Paradise Valley Nature Reserve is situated along the Umbilo River, and covers an area of 100ha. The reserve offers a number of graded trails, and picnic and braai sites on the banks of the river. The reserve sees thousands upon thousands of people passing through it everyday, making it surely one of the most visited reserves in the world. However most of the human traffic through the reserve moves along the Paradise Valley viaduct which connects the M13 and the N3 highways, fifty meters above it. The Paradise Valley Nature reserve features a number of scenic picnic sites, public toilets, braai facilities, a car park and a visitors centre a beautiful waterfall, and a wide variety of fauna and flora , as well as much local history with about 80 mysterious burial mounds to be found there.
The reserve also offers visitors a variety of hiking trails which criss cross the area, and one which leads to Durban’s first water works which dates back to 1887. Back in the old days Durban relied on spring water and wells for its water supply, but as the town expanded it became necessary to build a waterworks to meet the demand. The municipality decided to construct a dam on the Umbilo River, and in 1884 purchased 19 hectare of land just upstream of the Umbilo waterfall. A storage dam with a capacity of 150 million liters, with an adjoining 27 megalitre settling dam were completed in July 1887, with 177cm pipes carrying water 12 km to the Umbilo waterworks. Materials needed for the massive project were delivered to Pinetown Bridge station (later known as Sarnia station) in Stapleton road. The remaining three kilometres was covered by ox-wagon along a gravel road specially built for the project.
The building of the dam served the small area of Pinetown whose population was only 300 in the late 19th Century rather well. Durbanites would catch the train to Pinetown Bridge and then make their way down to “The Waterworks” for a day’s picnicking, boating, fishing, and hiking. Then, a short time later in 1905, a massive flood came that absolutely destroyed Durban’s Umbilo dam. In a space of just 15 hours almost half a meter of rain fell, and large amounts of debris blocked the river at Pinetown Bridge. The remains of railway bridge which can still be seen in Stapleton Road near the block factory, eventually gave way and the enormous volume of water rushed on to the storage dam, which collapsed and unleashed 150 megalitres of water. The resulting tidal wave killed hundreds of people and destroyed many homes on the lower Umbilo riverbanks. By then, Durban had sourced alternative water supplies so the dam was abandoned and never rebuilt.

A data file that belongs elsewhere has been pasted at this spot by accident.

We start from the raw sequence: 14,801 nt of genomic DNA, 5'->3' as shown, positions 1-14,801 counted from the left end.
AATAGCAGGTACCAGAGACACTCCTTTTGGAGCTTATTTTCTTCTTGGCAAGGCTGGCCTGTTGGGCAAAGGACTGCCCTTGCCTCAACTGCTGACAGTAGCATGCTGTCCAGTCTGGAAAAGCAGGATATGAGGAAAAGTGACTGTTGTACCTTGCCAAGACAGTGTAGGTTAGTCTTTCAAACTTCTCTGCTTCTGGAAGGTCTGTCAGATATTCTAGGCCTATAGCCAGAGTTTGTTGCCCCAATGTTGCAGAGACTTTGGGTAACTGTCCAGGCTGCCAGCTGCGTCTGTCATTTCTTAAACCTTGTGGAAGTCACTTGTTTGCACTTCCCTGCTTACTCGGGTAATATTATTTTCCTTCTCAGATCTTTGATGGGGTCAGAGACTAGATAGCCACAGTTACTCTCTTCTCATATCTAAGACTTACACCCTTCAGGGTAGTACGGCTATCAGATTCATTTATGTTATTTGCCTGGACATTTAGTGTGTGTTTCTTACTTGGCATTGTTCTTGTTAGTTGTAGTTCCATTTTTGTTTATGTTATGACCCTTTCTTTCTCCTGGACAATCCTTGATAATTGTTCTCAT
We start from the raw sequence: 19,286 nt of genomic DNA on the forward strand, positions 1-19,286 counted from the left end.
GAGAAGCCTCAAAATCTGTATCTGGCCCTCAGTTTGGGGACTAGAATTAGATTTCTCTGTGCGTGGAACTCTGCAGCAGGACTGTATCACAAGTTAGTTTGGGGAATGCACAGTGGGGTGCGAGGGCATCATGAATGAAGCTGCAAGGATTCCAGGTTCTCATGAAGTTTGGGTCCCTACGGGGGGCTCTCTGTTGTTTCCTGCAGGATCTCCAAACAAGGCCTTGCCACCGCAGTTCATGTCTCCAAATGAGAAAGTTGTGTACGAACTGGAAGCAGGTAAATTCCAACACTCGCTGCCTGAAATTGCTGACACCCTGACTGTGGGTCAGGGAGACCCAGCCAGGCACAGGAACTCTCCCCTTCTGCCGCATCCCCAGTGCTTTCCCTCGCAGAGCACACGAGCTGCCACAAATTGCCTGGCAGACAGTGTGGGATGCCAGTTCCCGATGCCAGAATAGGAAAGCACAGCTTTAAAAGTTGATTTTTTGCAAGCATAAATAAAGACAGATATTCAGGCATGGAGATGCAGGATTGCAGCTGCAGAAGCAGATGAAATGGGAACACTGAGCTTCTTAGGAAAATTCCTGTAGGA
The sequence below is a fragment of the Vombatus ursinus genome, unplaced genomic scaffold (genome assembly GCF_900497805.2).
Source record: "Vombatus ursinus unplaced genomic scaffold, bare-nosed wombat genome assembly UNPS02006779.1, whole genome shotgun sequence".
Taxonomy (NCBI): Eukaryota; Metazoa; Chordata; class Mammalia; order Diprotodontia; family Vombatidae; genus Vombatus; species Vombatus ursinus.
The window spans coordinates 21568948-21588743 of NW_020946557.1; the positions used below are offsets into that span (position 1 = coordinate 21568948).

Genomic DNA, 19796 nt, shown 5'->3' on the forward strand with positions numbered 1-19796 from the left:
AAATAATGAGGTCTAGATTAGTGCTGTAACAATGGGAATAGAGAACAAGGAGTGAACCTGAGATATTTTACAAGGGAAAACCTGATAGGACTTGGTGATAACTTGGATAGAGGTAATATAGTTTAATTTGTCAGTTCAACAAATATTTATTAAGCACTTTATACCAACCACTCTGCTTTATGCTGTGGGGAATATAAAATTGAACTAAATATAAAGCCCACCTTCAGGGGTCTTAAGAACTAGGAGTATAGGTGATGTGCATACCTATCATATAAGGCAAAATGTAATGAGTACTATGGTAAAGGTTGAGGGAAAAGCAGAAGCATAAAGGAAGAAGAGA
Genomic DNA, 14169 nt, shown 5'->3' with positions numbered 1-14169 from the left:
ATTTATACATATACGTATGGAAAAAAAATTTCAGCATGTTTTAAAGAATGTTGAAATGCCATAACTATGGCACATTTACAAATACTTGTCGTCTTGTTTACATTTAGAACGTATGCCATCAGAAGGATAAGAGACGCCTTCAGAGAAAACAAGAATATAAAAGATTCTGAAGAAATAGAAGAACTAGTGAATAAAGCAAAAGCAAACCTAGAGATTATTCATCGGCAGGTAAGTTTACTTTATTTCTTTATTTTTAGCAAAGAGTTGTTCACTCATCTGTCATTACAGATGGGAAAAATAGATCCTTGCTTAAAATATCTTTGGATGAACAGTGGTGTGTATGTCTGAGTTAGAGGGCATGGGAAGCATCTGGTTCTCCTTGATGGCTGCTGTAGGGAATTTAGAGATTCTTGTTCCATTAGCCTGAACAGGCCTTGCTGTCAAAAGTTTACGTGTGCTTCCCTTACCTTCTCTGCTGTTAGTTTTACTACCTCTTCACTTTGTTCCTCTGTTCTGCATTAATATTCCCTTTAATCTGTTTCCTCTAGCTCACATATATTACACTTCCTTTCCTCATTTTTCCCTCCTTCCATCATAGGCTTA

Today Paradise valley nature reserve is home to a variety of wildlife which includes bushbuck, blue duiker, water mongoose, slender mongoose, otter, and numerous species of bats and birds. In 1928 more history of the reserve was recorded when the famous Huberta the Hippo made her way through it. Huberta set of from St.Lucia, passing through Stanger as she moved southwards. After four months the hippo reached Durban North, and continued for another month until it was said that she had reached the Umbilo Waterworks. Her journey had captured the imagination of the entire country, and so two local police officers decided to pay the area a visit to investigate. They located Huberta, and managed to take a few photographs, before she took offense and charged them.